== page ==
How to Make Motorcycle Routes in Garmin Basecamp on a Mac [Tutorial]
I love Google Maps. It’s user-friendly and it looks good. But it has its limitations. When I’m working on a particularly long or complicated route, Garmin Basecamp gives me much more control over my route than good ole Google. And, I can import my route directly into a GPS unit if I need to or save my files as gpx files.
But, as Uncle Ben told Peter Parker—with great power comes great responsibility. Sigh. While Basecamp offers users more power, it also comes with a more complicated routing process.
In this tutorial, I’m going to show you how to make your motorcycle touring routes in Garmin Basecamp. You’ll be a pro in no time.
Setting Up Your Workspace
Before you do anything, make sure Activity is set to Motorcycling.
Next, start a new list (File > New List)
Rename the list so you’ll easily be able to find your route later.
To rename, either type it in right away or right-click and select rename.
Starting from a Destination
In the search bar in Basecamp, type in your starting point location. In this example, I’m going to use Starbucks in Clemmons, NC.
In the pane to the right, a sidebar will pop up with “Top Results.” Double click on the option that you wish to start with.
This will zoom in to the option you chose.
Click on the balloon and you’ll see a pop-up that shows the name and address. If this is the right option, click the x to remove the pop-up.
Creating Your Motorcycle Route
Next, select the routing tool. Just x out of the box that pops up saying “Drag start point here” as we won’t be using it for this exercise.
With the routing tool selected, click on the food icon for Starbucks (not the balloon). This may require you to zoom in closer. If so, just scroll up on your mouse to zoom in.
You should now have a starting via point and if you move your cursor around, you should see a green routing icon with a line that moves with your cursor.
Zoom out a little (scroll down with your mouse) and choose the next place to insert a via point.
If you need to, select the hand icon to move the map around.
While zooming in and out or moving the map with the hand tool, your routing tool will ‘disconnect’ from the route.
This is super annoying, but don’t panic. To continue the route, just hold ALT and click on the last via point. Make sure that there is still only one route on your list. If it shows two, it began a new route instead of continuing from your last point. Just delete the second route and try again.
TIP: In Basecamp, it’s much easier to zoom way out and place via points in the general area you want your route to be, and then come back to fine-tune the route later.
Continue placing via points until you’ve constructed a rough version of your tour.
Once you’ve placed your last via point, right-click anywhere on the map (away from your route) to disconnect the routing tool.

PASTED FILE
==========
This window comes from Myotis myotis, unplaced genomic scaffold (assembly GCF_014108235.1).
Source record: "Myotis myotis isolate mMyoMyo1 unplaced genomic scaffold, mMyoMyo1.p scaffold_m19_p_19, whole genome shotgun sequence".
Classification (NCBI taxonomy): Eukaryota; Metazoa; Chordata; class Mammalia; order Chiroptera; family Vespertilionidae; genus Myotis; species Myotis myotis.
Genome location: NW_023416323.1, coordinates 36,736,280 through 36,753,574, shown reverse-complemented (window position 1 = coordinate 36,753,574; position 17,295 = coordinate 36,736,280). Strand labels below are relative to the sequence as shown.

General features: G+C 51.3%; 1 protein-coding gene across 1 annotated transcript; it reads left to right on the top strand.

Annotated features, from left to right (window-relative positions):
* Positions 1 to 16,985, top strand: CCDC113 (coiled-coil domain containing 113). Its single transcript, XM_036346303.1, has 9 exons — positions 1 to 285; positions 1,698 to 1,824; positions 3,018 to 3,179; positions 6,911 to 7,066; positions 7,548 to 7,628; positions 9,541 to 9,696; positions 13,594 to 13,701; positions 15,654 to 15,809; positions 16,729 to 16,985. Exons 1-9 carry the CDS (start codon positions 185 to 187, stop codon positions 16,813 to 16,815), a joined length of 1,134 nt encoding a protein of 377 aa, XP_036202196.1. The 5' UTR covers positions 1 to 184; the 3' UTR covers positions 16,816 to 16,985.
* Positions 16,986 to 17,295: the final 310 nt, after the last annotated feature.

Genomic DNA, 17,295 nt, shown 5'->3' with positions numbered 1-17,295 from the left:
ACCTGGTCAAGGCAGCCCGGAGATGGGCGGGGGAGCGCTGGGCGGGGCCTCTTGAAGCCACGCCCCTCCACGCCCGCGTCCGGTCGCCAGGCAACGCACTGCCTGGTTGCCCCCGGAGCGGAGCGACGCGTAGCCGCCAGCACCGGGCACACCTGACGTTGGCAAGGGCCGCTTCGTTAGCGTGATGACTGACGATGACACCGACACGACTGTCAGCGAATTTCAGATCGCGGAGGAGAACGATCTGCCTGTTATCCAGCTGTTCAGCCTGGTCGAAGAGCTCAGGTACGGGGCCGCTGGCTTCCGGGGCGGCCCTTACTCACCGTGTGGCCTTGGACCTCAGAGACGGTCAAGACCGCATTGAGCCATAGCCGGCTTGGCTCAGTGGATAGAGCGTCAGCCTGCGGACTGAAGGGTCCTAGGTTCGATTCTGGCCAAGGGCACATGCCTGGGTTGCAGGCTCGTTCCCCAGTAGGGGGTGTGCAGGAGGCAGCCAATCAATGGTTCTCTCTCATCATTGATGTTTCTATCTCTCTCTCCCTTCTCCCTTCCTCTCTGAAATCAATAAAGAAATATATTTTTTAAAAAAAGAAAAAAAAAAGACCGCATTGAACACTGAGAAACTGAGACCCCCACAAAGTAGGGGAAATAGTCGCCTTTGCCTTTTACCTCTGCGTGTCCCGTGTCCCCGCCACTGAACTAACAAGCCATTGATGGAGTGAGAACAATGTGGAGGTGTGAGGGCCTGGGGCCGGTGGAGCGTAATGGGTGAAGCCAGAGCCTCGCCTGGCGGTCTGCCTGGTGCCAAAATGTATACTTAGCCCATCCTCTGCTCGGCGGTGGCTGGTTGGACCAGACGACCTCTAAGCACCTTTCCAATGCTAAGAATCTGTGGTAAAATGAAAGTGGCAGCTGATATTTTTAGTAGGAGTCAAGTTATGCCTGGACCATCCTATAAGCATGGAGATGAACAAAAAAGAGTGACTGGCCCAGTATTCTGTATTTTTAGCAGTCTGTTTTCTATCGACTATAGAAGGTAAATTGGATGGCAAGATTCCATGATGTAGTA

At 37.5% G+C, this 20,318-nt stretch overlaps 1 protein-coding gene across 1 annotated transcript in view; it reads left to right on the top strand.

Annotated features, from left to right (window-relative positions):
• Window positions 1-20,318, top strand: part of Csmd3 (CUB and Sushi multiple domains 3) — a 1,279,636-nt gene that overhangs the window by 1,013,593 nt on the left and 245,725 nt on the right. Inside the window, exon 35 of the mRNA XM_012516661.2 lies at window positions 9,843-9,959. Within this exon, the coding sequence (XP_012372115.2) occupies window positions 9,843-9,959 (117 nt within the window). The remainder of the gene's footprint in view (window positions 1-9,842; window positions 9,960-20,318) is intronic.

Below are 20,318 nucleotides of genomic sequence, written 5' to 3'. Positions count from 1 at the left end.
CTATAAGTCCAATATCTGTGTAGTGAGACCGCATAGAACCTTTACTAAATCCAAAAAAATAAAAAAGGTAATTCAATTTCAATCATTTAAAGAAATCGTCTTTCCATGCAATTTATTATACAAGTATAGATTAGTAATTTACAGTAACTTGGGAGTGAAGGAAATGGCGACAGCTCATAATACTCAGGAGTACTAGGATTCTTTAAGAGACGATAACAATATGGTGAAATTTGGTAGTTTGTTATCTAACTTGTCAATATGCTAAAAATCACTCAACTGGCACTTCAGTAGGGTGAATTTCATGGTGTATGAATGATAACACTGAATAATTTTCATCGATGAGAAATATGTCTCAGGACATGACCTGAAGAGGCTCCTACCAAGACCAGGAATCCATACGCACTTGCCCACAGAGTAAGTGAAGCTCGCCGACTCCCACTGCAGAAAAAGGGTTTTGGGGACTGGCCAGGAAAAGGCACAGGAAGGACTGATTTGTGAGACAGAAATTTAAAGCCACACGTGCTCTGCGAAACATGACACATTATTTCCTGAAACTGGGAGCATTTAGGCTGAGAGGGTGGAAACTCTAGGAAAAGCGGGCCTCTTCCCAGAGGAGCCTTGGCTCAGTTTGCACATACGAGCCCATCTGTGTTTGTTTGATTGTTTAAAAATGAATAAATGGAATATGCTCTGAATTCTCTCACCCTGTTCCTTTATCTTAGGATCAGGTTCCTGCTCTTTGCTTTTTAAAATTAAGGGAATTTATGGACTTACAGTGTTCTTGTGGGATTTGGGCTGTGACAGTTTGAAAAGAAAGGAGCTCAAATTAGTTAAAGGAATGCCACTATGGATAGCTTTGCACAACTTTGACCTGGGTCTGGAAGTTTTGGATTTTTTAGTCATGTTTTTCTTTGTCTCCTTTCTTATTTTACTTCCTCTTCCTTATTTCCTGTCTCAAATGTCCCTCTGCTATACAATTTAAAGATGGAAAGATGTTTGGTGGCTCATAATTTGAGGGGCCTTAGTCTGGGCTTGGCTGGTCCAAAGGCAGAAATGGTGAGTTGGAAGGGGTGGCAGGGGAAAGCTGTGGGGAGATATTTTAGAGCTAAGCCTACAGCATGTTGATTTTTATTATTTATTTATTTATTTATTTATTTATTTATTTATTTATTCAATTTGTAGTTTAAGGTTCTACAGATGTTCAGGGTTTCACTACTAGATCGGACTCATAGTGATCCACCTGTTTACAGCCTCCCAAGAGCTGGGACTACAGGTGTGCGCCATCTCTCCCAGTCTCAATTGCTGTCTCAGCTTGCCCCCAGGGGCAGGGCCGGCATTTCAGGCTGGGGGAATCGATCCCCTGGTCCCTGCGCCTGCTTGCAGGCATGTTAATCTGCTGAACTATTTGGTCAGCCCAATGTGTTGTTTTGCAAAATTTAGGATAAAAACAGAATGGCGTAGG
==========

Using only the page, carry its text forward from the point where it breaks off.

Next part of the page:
TIP: Avoid using the exact same point as your start/endpoints. Instead, place your last via point a little bit away from the starting point. This helps prevent some GPS units from getting confused and trying to send you in a perpetual loop to your start point when you begin your motorcycle tour.
Refining Your Route
Now that you’ve got your basic route made, it’s time to perfect it. Routing software tends to put you on the fastest or most direct route (depending on your settings), so you’re most likely on a lot of interstates and roads you want to avoid.
TIP: You can customize your routing tool. Just go to Preferences and select Routing. Here, you can choose the software to automatically look for the fastest, curviest, or shortest distance.
To switch roads, click the selection tool (arrow icon), and just click the part of the route you want to switch and move it to the road you want. The route should snap to new road.
It can take several via points to get your route to stay on a specific road. Occasionally, routing software decides it knows best and tries to steer you onto another road after a few miles or so. Google does this too. I call this human versus software fight club! Luckily, I usually win and don’t leave the office with any black eyes!
TIP: Try to position via points right before and/or after turns. This will help prevent your GPS device from getting a wild hair and redirecting you onto a random road or someone’s driveway.
Saving and Exporting Your Motorcycle Route
After you have the via points positioned and the route is on the roads you want, it’s time to save and export your route.
The nice thing about Basecamp is that once you create a list, the program saves your route automatically. That’s why it’s important to name your lists, otherwise, you’ll have a long list of “New List 9” and “New List 10,” and so on.
Exporting Your Route
When exporting your route, you have several options. You can either choose to export the list or export selected data. If you added Waypoints into your list, you’ll want to choose File>Export [list name]. If you only want to export the route, choose File>Export Selected User Data.
For this example, I’m using Export Selected User Data. The Save dialogue box will pop. Your data will automatically be named the same as your list. Choose where you want to save your file and what format (normally GPX v1.1). This will save your route as gpx file on your computer.
Transferring Your Route to a GPS Unit
If you want to import your route directly into your GPS unit, first make sure your GPS device is plugged into your computer.
Next, click on Transfer>Send to Device [your device’s name]. This will send your route straight to your device, and now all you need to do is follow the steps on your unit to complete the import process (this varies from unit to unit).
Once you get the hang of the routing tool, creating tours in Basecamp isn’t too bad, but it does take some getting used to, especially if you are/were a Mapsource user (like me) or have been using a different routing software.